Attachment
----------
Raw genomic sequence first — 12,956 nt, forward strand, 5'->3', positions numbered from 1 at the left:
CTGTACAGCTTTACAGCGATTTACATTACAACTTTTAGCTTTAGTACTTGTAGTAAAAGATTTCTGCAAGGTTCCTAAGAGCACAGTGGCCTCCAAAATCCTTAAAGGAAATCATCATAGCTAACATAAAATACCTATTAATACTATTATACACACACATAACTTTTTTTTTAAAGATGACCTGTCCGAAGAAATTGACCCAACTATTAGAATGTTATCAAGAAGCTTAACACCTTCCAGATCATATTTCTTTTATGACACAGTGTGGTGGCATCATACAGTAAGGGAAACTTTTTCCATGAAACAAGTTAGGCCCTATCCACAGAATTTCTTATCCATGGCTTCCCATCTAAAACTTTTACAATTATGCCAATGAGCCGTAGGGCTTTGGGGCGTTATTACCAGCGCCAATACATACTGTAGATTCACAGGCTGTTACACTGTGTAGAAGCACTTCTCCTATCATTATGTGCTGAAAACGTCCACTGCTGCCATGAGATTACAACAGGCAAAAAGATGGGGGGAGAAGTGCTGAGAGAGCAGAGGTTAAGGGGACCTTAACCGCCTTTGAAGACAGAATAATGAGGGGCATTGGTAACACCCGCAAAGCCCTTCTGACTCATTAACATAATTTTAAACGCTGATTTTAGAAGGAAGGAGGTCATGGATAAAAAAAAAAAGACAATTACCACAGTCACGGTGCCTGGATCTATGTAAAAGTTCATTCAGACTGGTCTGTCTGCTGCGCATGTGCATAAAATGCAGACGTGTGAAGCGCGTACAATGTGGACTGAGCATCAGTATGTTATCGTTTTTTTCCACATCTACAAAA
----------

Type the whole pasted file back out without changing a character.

Raw genomic sequence first — 12,956 nt, forward strand, 5'->3', positions numbered from 1 at the left:
CTGTACAGCTTTACAGCGATTTACATTACAACTTTTAGCTTTAGTACTTGTAGTAAAAGATTTCTGCAAGGTTCCTAAGAGCACAGTGGCCTCCAAAATCCTTAAAGGAAATCATCATAGCTAACATAAAATACCTATTAATACTATTATACACACACATAACTTTTTTTTTAAAGATGACCTGTCCGAAGAAATTGACCCAACTATTAGAATGTTATCAAGAAGCTTAACACCTTCCAGATCATATTTCTTTTATGACACAGTGTGGTGGCATCATACAGTAAGGGAAACTTTTTCCATGAAACAAGTTAGGCCCTATCCACAGAATTTCTTATCCATGGCTTCCCATCTAAAACTTTTACAATTATGCCAATGAGCCGTAGGGCTTTGGGGCGTTATTACCAGCGCCAATACATACTGTAGATTCACAGGCTGTTACACTGTGTAGAAGCACTTCTCCTATCATTATGTGCTGAAAACGTCCACTGCTGCCATGAGATTACAACAGGCAAAAAGATGGGGGGAGAAGTGCTGAGAGAGCAGAGGTTAAGGGGACCTTAACCGCCTTTGAAGACAGAATAATGAGGGGCATTGGTAACACCCGCAAAGCCCTTCTGACTCATTAACATAATTTTAAACGCTGATTTTAGAAGGAAGGAGGTCATGGATAAAAAAAAAAAGACAATTACCACAGTCACGGTGCCTGGATCTATGTAAAAGTTCATTCAGACTGGTCTGTCTGCTGCGCATGTGCATAAAATGCAGACGTGTGAAGCGCGTACAATGTGGACTGAGCATCAGTATGTTATCGTTTTTTTCCACATCTACAAAA